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Removing paint with a propane torch and putty knife
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William Crowell
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PostPosted: Wed Nov 28, 2012 8:41 am    Post subject: Removing paint with a propane torch and putty knife Reply with quote

Back in 1988 I took a tour of the Harrah's restoration facility in Reno, NV. (They did outside restorations in addition to the ones for their museum.) I saw a worker there who was doing a private resto on a 356, and he was removing its paint by heating a small area with a propane torch until the paint blistered, and then scraping it off with a putty knife. It seemed to be a pretty good way of removing paint, but I've never seen anybody do it since then. Is this an OK method of removing paint from a 356?
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foamcar
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PostPosted: Wed Nov 28, 2012 9:07 am    Post subject: Reply with quote

Bill
I have not tried the torch method, but have used a heat gun. Generates lots of fumes and will remove bondo but save lead(if you don't get it too hot). Easier cleanup than chemical paint removers.
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coad Premium Member
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PostPosted: Wed Nov 28, 2012 9:59 am    Post subject: Reply with quote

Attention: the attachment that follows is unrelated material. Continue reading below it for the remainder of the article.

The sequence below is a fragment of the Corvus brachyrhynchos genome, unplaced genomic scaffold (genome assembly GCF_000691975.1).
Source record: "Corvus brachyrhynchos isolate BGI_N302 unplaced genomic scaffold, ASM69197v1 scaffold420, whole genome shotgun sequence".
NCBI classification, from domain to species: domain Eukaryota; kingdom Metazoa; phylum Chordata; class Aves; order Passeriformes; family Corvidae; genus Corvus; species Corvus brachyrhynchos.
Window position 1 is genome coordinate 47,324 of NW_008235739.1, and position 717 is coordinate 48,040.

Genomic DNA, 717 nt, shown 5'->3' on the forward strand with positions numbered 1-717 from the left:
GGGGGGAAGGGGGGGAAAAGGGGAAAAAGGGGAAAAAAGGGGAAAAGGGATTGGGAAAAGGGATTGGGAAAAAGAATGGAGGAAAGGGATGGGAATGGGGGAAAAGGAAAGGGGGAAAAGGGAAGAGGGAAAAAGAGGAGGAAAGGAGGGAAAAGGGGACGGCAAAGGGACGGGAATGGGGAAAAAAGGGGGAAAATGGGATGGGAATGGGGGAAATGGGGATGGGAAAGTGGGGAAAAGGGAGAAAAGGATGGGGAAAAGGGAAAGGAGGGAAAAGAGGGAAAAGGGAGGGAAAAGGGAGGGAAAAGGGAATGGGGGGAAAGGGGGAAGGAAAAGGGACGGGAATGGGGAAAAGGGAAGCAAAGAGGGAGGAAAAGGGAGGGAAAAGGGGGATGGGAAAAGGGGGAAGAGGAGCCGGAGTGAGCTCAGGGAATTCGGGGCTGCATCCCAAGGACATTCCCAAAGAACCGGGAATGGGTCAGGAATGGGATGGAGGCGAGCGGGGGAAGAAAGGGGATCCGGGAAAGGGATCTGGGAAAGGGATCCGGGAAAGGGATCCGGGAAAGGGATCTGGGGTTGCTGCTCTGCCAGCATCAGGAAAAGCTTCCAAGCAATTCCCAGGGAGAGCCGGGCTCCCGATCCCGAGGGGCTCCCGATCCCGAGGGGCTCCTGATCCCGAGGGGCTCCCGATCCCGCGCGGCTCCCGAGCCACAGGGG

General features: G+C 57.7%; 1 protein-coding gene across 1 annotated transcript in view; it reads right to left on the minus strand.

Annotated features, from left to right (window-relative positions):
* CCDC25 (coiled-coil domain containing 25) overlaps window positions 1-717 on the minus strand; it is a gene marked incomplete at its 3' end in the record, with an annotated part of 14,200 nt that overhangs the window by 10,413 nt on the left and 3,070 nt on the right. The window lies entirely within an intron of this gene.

I've done it. It has it's own set of problems. The fumes are bad, you do have to worry about what's behind whatever you're stripping if you don't want to start a fire, and if there's undercoating the fumes and the fire danger are even worse.

You're going to have to use chemical stripper eventually to get all the grunge off and get into the tough spots, and while I can't prove this, it always seemed to me like the remaining paint was 10X harder to remove with the stripper after it had been melted with the torch. In my opinion, most of what you gain in time using a torch you give right back when you're trying to do the final clean-up.
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Wiggy
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PostPosted: Wed Nov 28, 2012 10:39 am    Post subject: Reply with quote

Check out this thread

http://www.thesamba.com/vw/forum/viewtopic.php?t=76072&highlight=oven+cleaner
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Braukuche
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PostPosted: Wed Nov 28, 2012 12:39 pm    Post subject: Reply with quote

Having removed paint more times then I care to remember, I use a torch to remove bondo and use chem strippers, the harsher the better, to strip paint. It really is not that messy if done right and you used tarps or paper to collect the mess. It also causes no damage to the metal unlike media blasting or heat and no dust all over creation like when you use a DA. It produces noxious fumes so ventilate well and wear a 3M mask.
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bbspdstr
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PostPosted: Wed Nov 28, 2012 8:17 pm    Post subject: Reply with quote

OK, at my shop we often use an "all of the above" approach. The first step is a coarse abrasive on a DA around where obvious rust has exposed itself. The trim the area out that will be replaced. Why waste time on an area to be replaced or pay a blaster to do that eventually?
Chemical stripper is good on certain coatings, mainly enamels, always scratched to promote chemical penetration. We use it on big areas for avoiding the aforementioned warping issues when appropriate.